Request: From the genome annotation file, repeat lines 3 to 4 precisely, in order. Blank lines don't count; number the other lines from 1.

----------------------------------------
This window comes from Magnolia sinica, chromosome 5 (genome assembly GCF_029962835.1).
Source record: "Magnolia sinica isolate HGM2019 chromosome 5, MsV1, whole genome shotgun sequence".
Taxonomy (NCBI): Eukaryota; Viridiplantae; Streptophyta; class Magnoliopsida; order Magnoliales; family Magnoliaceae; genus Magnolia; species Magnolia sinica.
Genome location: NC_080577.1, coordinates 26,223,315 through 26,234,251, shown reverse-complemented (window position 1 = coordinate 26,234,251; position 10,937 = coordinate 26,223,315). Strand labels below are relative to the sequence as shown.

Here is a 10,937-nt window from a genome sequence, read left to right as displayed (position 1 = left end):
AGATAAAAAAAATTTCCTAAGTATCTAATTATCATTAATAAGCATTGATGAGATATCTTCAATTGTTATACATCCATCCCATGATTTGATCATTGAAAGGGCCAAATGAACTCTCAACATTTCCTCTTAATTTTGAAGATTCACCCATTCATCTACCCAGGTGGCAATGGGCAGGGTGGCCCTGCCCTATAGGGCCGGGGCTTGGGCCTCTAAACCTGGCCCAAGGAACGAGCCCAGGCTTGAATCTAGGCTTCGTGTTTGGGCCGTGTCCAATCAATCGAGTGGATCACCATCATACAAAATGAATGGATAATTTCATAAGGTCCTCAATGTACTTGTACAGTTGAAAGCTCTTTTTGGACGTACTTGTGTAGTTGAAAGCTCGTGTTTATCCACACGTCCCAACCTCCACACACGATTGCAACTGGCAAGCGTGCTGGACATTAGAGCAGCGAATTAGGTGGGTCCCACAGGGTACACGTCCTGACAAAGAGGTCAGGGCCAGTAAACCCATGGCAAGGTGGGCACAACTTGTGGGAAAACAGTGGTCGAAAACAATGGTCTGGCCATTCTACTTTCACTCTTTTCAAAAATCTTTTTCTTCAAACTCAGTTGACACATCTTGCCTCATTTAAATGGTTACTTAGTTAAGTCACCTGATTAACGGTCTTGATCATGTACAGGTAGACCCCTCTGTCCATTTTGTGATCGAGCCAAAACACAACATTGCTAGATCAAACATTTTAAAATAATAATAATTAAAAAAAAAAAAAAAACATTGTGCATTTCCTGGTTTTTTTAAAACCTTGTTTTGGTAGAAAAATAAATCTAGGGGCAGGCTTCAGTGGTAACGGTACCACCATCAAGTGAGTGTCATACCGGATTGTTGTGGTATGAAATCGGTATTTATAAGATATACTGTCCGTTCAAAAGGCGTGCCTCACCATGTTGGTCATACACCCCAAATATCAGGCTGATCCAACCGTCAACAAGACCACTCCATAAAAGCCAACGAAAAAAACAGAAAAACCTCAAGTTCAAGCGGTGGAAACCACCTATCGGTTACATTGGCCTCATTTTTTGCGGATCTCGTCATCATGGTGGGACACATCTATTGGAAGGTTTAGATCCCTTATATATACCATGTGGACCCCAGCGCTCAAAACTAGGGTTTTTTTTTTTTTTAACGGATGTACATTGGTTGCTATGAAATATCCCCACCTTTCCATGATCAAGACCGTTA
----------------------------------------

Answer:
Taxonomy (NCBI): Eukaryota; Viridiplantae; Streptophyta; class Magnoliopsida; order Magnoliales; family Magnoliaceae; genus Magnolia; species Magnolia sinica.
Genome location: NC_080577.1, coordinates 26,223,315 through 26,234,251, shown reverse-complemented (window position 1 = coordinate 26,234,251; position 10,937 = coordinate 26,223,315). Strand labels below are relative to the sequence as shown.